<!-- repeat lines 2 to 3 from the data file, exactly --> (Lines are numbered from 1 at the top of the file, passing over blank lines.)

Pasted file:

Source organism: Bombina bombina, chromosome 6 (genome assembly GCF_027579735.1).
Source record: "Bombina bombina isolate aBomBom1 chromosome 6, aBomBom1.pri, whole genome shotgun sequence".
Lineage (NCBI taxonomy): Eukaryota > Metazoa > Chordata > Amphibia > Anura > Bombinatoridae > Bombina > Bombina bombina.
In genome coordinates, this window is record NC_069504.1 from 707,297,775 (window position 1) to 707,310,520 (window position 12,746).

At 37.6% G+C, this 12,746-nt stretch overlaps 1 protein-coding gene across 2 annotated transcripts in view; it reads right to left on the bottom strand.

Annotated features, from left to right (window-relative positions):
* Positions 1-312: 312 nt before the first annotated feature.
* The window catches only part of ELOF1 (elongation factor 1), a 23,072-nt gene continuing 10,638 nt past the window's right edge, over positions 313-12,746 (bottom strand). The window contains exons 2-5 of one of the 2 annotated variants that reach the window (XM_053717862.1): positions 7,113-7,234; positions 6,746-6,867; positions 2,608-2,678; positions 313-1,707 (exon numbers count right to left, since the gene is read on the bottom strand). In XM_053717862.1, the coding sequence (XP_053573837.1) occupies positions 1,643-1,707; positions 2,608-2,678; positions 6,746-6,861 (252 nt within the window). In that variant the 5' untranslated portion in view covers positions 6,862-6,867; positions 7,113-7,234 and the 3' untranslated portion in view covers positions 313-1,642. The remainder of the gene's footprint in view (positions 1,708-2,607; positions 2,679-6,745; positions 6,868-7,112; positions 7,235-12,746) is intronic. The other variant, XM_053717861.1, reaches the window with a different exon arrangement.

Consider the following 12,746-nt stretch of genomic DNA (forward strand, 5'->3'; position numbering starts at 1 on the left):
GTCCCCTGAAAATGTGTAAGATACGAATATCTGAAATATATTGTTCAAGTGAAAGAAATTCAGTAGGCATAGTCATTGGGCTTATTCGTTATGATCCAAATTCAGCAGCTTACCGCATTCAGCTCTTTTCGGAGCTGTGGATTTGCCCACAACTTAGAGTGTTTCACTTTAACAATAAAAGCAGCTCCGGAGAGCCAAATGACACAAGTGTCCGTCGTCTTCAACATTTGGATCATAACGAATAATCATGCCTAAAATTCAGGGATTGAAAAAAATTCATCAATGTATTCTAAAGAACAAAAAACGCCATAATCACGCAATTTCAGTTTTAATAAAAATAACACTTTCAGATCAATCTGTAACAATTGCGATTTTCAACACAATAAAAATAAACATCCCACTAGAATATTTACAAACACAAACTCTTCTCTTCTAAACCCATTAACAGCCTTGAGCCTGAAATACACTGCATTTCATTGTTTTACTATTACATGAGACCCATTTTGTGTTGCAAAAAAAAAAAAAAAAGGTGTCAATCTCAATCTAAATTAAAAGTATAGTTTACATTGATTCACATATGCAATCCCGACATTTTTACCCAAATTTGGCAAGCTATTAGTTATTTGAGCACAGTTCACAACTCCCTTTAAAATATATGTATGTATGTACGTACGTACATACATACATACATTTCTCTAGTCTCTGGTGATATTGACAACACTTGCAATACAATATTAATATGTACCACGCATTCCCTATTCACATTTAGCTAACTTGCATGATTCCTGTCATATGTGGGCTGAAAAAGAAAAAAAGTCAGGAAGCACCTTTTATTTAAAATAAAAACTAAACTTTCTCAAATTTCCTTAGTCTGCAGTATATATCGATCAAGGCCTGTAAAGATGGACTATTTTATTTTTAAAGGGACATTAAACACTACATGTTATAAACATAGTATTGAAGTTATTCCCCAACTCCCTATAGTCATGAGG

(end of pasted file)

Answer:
Source record: "Bombina bombina isolate aBomBom1 chromosome 6, aBomBom1.pri, whole genome shotgun sequence".
Lineage (NCBI taxonomy): Eukaryota > Metazoa > Chordata > Amphibia > Anura > Bombinatoridae > Bombina > Bombina bombina.